Baby Boomer Generation ( 1945 – 1972 )

  • Summarize the foreign and domestic policy actions of the U.S. of this time period.
  • Explain the significant causes, people places, battles, events, results and consequences of the Korean War.
  •  Explain the significant people, goals and events related to U.S. space exploration.
  • Explain the significant causes, people, places, battles, events, results, and consequences of the Vietnam War.
  • Explain the significant people, places, methods, events, laws and policies during the Civil Rights movement.
  • Give examples of successful and unsuccessful social, economic, and political reforms during this period.
  • Give examples of how everyday life for U.S. citizens changed during this time period.

Modern America ( 1970s – Present )

  • Summarize the foreign and domestic policy actions of the U.S. of this time period.
  • Explain and evaluate the reasons behind the impeachment of Presidents Nixon and Clinton.
  • Explain the significant causes, people places, battles, events, results and consequences of the Gulf War and the War on Terror.
  • Give examples of successful and unsuccessful social, economic, and political reform movements during this period.
  • Give examples of how everyday life for U.S. citizens changed during this time period.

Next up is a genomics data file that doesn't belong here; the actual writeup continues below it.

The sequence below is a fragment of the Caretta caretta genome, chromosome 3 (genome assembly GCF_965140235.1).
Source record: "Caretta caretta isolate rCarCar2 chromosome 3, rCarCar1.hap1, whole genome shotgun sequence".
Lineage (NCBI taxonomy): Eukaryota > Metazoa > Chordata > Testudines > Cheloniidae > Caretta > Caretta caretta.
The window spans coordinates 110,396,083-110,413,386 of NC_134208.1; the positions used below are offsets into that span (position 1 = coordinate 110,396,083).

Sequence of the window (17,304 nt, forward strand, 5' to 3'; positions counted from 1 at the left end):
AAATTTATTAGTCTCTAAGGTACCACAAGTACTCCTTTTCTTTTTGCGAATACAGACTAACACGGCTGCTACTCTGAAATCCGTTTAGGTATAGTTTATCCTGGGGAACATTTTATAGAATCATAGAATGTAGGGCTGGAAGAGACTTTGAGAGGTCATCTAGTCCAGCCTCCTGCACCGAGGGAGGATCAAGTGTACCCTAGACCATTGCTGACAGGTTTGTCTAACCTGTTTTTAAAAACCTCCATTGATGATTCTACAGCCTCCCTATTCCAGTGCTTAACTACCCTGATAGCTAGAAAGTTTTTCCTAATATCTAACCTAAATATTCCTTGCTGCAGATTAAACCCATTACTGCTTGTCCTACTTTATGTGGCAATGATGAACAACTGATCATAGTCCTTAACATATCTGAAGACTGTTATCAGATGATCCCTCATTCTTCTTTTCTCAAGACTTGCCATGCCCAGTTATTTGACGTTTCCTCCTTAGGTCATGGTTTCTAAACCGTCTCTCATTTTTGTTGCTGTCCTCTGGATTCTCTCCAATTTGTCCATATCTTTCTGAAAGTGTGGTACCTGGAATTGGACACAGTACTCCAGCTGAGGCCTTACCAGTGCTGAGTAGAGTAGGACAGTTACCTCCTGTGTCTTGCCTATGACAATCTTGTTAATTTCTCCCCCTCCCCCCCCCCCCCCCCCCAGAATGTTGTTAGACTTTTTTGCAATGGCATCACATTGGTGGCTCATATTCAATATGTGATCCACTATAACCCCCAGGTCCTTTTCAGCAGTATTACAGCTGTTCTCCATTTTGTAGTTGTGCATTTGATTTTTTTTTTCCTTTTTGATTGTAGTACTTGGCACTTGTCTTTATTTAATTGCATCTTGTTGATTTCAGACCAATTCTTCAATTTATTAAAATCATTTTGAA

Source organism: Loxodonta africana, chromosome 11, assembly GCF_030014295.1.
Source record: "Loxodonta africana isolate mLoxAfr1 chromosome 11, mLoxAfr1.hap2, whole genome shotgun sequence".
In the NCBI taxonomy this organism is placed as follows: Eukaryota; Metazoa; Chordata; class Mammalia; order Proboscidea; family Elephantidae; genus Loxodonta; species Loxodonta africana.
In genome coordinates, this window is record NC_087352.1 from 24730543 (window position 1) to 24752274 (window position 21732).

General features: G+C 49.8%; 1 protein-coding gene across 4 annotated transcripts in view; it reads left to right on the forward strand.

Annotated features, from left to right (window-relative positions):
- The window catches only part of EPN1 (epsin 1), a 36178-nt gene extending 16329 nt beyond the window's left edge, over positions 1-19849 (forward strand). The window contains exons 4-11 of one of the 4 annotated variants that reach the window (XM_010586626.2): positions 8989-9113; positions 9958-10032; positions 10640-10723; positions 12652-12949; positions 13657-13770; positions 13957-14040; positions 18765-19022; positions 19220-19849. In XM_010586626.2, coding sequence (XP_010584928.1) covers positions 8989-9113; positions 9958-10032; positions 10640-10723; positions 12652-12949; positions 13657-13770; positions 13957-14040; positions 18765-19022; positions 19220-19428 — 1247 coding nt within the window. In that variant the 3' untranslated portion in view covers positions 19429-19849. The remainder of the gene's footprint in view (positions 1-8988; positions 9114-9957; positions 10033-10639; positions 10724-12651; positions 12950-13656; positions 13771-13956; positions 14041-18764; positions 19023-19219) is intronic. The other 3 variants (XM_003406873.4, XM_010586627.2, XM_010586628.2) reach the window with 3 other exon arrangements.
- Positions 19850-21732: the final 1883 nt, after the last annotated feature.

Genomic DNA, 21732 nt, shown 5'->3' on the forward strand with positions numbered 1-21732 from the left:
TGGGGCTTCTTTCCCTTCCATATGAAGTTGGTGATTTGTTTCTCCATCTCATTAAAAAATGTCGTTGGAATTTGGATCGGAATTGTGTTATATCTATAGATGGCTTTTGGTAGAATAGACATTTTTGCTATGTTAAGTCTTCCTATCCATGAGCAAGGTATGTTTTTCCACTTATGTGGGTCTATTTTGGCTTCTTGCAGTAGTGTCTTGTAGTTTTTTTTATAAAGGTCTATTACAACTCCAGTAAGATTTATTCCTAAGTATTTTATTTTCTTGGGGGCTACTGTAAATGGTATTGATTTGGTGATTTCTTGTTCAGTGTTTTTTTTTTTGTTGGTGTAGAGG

I welcome the input of fellow U.S. History teachers on this subject matter.  Is there anything in particular that I missed or should be added.  Please let me know.  Also any other teachers that would wish to contribute to this blog posting about their subject matter I would appreciate the input.  Shoot me an email and we can work out a option to be a guest contributor to this blog.  Thanks and have a nice day.

Advertisements

Questions? Comments? Concerns?

Fill in your details below or click an icon to log in:

WordPress.com Logo

You are commenting using your WordPress.com account. Log Out / Change )

Twitter picture

You are commenting using your Twitter account. Log Out / Change )

Facebook photo

You are commenting using your Facebook account. Log Out / Change )

Google+ photo

You are commenting using your Google+ account. Log Out / Change )

Connecting to %s